How do you pick a good feta cheese? I suppose most people will tell you that it's a matter of personal taste: you taste a few brands, eg FAGE or DODONI (we don't all live close to producers!), you compare their taste (salty, mild), add to this your personal preference (hard, dry, moist) and maybe your own dietary requirements (goat or sheep milk). I suppose you might think I've got the best choice of feta available to me because I live in Fetaland, but I actually need to go to a specific supermarket to get the feta I want to buy for our liking. For a start, feta is NOT a traditional cheese of Crete; therefore, we cannot call Cretan-made white cheese 'feta'.
The original feta is the barrel-aged kind. That means that the milk is turned into a cheese in a barrel. If it's made in a barrel, it's got to look sort of round (if it's cut out of a barrel), not square, which shows it was made in a plastic container (easy to clean, easy to store, but NOT original). Even though the labelling might say "traditionally-made", "name-of-origin-protected", it may not necessarily be made in the traditional manner, so it can't have the original taste or texture. Feta should be slightly salty, to the point that you feel you haven't added it to the cheese. It should not taste of salt. It should also be a firm cheese that breaks off in chunks, not crumbles. It shouldn't have a solid look to it; the cheese should have cavities cavities running in it, like an eroded rock. Finally, feta should be moist, not watery. you should be able to bite it; it should not feel like a sponge. Feta is usually stored in its own brine. When you take it out, it needs to be rinsed free of this liquid, then drained before being placed on a plate for serving.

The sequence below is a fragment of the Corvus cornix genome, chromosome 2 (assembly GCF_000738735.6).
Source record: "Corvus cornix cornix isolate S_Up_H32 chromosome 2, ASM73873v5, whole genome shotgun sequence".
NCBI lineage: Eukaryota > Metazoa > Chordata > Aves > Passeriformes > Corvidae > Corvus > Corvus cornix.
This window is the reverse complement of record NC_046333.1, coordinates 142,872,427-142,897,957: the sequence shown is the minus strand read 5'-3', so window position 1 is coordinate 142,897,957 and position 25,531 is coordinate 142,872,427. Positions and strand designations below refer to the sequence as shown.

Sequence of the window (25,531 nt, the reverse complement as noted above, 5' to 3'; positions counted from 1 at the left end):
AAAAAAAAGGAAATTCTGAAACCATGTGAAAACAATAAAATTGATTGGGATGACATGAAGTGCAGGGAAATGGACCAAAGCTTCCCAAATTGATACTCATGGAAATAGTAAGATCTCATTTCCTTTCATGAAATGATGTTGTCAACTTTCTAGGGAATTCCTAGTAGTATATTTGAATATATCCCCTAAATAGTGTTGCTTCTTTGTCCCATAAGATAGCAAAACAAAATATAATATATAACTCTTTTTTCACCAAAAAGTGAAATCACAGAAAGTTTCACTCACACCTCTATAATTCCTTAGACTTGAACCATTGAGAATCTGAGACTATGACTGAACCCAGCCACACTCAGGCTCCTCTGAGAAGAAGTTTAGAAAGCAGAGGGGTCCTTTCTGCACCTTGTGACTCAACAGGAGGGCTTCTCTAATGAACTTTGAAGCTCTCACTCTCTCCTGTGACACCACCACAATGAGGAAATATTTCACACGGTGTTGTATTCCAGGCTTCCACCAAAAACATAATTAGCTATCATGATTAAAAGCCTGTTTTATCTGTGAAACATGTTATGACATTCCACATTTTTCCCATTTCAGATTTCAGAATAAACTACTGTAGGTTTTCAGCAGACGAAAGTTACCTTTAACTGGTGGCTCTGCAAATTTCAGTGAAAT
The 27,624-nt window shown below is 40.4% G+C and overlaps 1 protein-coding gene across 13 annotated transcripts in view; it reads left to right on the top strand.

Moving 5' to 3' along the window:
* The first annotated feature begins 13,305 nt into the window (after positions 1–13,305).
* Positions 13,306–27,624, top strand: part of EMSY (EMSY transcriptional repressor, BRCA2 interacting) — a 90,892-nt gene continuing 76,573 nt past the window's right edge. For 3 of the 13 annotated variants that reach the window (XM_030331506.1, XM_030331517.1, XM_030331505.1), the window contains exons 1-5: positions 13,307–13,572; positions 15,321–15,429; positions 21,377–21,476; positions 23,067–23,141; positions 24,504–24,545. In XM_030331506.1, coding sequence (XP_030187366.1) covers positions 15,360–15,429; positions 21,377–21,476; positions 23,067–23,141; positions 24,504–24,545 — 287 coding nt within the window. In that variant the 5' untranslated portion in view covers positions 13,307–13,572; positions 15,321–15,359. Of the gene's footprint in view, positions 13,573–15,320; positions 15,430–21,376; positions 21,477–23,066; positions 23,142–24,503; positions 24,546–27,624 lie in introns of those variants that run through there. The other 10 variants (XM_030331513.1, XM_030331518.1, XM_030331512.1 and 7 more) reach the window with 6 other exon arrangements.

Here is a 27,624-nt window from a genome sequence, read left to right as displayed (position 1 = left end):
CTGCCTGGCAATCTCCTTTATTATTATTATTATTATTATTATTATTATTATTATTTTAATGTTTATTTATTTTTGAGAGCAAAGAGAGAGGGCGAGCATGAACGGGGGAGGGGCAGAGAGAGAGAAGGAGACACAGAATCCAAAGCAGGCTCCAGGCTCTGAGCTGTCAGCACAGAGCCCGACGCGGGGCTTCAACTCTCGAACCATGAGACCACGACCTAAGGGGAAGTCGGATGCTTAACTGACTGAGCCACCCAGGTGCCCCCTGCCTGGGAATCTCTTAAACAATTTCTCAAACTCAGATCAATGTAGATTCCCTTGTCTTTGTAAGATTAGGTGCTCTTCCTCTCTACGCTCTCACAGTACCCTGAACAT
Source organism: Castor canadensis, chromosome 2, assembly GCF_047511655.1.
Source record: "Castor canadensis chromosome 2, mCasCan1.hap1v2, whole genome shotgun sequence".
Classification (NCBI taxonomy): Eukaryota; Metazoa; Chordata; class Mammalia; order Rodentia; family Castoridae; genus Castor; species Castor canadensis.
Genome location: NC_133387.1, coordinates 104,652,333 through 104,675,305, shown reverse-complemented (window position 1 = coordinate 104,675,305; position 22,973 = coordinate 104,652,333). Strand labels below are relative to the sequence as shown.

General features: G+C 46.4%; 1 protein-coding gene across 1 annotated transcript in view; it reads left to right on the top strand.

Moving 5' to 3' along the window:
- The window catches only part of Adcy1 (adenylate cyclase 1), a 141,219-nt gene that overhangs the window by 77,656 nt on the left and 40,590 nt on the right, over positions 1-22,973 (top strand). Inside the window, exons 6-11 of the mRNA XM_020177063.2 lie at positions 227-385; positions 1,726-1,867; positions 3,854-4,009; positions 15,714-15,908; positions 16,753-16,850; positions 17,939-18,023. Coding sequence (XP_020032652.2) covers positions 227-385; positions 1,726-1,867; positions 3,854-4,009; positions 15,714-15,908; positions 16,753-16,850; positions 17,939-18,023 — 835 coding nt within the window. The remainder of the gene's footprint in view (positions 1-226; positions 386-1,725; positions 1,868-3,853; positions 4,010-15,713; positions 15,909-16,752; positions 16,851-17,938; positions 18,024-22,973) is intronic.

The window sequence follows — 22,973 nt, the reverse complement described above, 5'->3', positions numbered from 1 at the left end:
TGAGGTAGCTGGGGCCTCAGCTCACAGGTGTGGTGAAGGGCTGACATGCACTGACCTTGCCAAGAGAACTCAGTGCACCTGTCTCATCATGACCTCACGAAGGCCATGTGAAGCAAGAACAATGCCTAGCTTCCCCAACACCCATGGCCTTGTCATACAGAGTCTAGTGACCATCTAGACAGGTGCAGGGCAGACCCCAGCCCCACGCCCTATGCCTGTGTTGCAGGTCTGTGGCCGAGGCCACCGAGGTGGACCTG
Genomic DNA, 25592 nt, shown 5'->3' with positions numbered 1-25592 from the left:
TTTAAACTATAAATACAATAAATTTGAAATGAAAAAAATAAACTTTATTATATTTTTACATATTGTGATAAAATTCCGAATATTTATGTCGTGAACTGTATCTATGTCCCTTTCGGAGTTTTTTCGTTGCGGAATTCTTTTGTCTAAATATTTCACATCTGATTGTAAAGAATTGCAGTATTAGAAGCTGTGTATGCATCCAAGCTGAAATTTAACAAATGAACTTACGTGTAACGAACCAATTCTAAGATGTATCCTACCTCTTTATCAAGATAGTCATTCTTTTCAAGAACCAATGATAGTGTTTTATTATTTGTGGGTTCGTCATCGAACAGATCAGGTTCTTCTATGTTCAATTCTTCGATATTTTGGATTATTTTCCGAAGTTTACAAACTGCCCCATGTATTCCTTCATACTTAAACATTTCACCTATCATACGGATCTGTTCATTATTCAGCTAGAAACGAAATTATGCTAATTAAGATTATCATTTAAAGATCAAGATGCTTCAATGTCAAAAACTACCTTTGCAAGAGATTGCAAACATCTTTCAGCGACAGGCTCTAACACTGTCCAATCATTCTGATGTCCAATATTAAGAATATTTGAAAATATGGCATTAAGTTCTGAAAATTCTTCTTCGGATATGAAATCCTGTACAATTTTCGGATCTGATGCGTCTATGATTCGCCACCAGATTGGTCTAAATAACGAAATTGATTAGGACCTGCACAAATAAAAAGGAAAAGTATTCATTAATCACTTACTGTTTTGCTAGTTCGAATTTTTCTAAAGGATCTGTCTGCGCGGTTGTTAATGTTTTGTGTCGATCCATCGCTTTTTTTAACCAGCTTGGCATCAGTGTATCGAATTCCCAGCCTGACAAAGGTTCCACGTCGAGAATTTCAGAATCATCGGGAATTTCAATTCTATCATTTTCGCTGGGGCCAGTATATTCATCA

We buy FETA PLATAION, one of three barrel-aged feta cheese brands regularly available at a large Athens-based supermarket chain. We never buy square pieces of feta; it should always have an irregular shape. The small block in the photo is made by a large Greek dairy company; it is not barrel-aged. I must admit it tasted almost as good as the feta we prefer, the larger block in the photo, which is made in an area well known for feta production in the central Greek mainland. Therefore, for me to eat this cheese, I am adding to my carbon footprints. But people all over the world have always traded with their neighbours, so this is one kind of non-local food that I would be prepared to trade with our greek neighbours; I would recommend our stamnagathi (spiny chicory) as a suitable trading product. For more advice about how to buy good feta, read Nancy Gaifyllia's advice.
And how do you enjoy it? Drizzle a little olive oil over a small piece of cheese, and sprinkle some oregano on it. Take a paximadi (rusk) or some village bread - ambrosia!
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To eat or not to eat?